4. European

    Stressed out after 2 years in the ED - HELP!

    I was in the ED for 3 years, it is called emergency room but 80% of the time you deal with ppl who shouldn't be there like the homeless and the drug seekers and the ppl with the flu. I tried OR briefly afterwards but some surgeons are *******s so now I'm in a neuro icu. In this icu charting takes almost 60% of your time and it's very tasky. I'm starting to think nursing is just a terrible profession lol.
  5. European

    Venting about nursing.

    Bump. ......
  6. European

    Venting about nursing.

    I have been a nurse for about five years. I have some emergency room and ICU experience. I went into nursing with maybe the Romantic idea to help people in need and learn more about medical science. Nevertheless, the more I do this job, the more I get discouraged about it. The endless documenting and the tons of data that it produces takes away a lot of patient time and I think most of the data is lost in some nameless server. Bureaucracy is staggering and Hospital politics are tiring when every week you have to deal with some kind of patient satisfaction survey or whatever. Management in most cases does not care about you as long as they're meeting their unrealistic goals. I want to like this job because I feel that what we do is important for patients but I'm getting discouraged from it as time goes on. What are your thoughts on it?
  7. European

    I can't believe I actually *like* night shift!

    I am on my 3rd year of nights and it is starting to get to me, initially I liked it too but now I feel like I am missing out on life, your body definitely feels it in the long run, also all the studies done on night shifters all point to one conclusion, it's not good for you. There are definitely benefits such as autonomy, less management etc but I feel that in the long run it's detrimental both physically and socially. Just my 2 cents.
  8. European

    Brian Short News

    Wow no words here, I have learned so much from the site Brian created, deeply saddened by this news, even though never met him personally his work and support for all us nurses will remain with me always, thank you Brian may you rest in peace dear friend.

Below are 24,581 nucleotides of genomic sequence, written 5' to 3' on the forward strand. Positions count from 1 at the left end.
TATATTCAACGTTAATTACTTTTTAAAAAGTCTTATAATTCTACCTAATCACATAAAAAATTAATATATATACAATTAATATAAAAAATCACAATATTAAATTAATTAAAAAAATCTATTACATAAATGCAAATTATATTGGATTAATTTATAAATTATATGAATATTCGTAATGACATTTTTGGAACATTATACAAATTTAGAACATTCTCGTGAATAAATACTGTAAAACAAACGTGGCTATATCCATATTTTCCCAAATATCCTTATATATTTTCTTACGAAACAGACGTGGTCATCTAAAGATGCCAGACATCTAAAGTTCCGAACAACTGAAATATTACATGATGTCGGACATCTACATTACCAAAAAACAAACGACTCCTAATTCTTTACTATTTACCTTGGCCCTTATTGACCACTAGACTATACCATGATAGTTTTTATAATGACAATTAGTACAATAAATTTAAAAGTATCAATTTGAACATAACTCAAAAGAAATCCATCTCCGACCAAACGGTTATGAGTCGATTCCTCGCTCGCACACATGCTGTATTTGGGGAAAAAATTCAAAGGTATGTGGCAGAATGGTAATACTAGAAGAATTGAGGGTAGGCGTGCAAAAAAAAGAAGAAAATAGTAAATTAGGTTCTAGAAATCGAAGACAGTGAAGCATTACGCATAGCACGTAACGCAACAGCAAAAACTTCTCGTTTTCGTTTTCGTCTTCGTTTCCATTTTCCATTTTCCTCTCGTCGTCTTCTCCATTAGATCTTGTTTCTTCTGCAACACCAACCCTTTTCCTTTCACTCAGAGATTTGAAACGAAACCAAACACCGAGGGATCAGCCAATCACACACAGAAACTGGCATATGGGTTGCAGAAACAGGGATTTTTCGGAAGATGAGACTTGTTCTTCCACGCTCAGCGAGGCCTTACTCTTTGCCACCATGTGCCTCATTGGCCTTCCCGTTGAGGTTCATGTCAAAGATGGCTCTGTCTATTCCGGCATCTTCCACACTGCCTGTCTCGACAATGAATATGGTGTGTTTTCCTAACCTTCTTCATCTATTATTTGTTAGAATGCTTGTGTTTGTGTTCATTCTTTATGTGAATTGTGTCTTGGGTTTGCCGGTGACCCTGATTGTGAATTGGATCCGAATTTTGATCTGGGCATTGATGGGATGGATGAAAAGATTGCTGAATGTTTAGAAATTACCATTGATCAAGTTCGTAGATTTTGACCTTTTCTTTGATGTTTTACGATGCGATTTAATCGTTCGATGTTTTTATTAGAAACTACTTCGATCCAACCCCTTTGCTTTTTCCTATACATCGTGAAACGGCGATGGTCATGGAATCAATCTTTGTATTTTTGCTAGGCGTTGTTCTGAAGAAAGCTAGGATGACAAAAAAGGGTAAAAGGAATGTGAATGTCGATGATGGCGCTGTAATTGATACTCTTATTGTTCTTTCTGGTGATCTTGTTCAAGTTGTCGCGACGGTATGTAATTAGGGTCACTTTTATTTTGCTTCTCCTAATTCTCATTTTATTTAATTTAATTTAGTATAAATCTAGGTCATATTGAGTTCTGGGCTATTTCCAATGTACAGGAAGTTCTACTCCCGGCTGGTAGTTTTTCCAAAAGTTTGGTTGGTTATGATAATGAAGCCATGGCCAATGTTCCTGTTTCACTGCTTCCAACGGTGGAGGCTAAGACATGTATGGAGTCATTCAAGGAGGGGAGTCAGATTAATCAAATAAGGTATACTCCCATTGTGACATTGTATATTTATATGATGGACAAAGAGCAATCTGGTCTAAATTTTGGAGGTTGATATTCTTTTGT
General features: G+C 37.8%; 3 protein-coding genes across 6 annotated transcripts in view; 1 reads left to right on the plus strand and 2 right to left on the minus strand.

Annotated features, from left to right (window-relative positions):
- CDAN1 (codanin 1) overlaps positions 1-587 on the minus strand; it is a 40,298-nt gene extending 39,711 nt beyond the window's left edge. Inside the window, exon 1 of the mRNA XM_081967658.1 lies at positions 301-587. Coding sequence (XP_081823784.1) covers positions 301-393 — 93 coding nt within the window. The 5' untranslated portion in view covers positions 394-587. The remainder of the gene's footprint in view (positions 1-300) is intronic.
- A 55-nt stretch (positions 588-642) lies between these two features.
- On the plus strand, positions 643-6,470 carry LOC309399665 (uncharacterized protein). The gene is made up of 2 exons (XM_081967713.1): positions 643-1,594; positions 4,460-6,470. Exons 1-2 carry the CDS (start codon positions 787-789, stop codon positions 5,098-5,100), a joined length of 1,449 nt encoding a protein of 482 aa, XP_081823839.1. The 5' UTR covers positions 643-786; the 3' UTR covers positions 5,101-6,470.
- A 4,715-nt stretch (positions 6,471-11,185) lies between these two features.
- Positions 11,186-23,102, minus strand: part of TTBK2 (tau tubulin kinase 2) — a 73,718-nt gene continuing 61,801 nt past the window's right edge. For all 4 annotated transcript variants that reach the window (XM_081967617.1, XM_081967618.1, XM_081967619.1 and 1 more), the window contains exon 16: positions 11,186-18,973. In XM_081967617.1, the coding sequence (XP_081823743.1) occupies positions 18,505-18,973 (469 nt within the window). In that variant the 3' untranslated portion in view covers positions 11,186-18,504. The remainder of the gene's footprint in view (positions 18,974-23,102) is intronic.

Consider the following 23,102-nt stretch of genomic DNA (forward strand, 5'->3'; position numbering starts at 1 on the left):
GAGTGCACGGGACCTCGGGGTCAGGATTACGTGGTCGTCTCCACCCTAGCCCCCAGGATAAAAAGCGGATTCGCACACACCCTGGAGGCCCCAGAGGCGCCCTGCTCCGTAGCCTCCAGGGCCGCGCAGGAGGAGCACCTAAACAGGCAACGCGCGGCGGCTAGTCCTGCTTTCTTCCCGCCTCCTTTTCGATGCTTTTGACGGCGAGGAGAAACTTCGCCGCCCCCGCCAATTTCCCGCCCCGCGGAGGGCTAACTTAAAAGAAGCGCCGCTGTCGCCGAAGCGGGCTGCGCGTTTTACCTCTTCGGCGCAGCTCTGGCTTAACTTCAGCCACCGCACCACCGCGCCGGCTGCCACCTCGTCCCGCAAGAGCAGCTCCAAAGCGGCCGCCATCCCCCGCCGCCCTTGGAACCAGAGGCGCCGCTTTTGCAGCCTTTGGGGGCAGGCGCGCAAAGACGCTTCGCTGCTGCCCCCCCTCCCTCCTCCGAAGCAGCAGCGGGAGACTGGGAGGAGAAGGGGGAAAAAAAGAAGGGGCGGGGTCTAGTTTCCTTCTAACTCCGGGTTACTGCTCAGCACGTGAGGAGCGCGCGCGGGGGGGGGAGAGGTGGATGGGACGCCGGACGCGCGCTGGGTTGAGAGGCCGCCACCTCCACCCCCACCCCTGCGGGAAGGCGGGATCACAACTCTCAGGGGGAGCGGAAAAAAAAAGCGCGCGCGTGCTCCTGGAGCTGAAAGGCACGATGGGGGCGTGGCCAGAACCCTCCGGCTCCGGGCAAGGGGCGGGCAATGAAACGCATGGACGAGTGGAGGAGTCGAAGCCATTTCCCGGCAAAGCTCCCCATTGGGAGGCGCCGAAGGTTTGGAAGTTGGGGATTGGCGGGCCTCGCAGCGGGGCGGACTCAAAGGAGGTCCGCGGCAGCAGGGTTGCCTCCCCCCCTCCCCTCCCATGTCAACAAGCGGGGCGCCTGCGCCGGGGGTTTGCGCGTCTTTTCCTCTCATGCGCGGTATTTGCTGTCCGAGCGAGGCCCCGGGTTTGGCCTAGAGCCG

9. European

    Typical OR shift?

    Anyone else anything to add?
  10. European

    Typical OR shift?

    Thanks Rose, you're the best.
  11. European

    Typical OR shift?

    Thanks Rose, my hospital is one of the leading medical centers in nyc not trauma center though, I wasn't offered a shadowing opportunity but I asked for one and they said ok, just have to arrange it now. How do you go about choosing a specialty?
  12. European

    Typical OR shift?

    Hi all, I have been working in the ED for the last 3.5 years and was looking for a change so was thinking of transferring to the or. During the interview I was told that there is a long orientation, that I have to choose a specialty such as neuro, ortho, cardio and I will be comfortable by myself in about 1 year. I don't know much about or, what is a typical shift like, what are some of the issues you encounter and if any of you transferred from another unit what challenges did you have? Any other words of wisdom would be greatly appreciated. Thanks!
  13. European

    Hunter vs SUNY Downstate RN-BSN Fall2012?!

    Hi, I went to downstate finished in 15 months. If you have a bachelors you should do accelerated bsn, much shorter time!
  14. Hey if you are stressed about your prereqs know that once you're done with them it is a thing of the past. Something much more stressful than prereqs is your first year as a nurse, those times when you are on the floor and gotta come up with solutions, no more teachers or classmates, just you and your knowledge. According to my experience nursing is something that gets progressively harder as you move along culminating with your first year as a nurse as the hardest part, expect your life to be changed by this process and expect to question yourself if nursing was right for u even after u graduate. Good luck!
  15. European

    Suny Downstate Rn-Bsn 2012 Applicants

    Anybody else was accepted?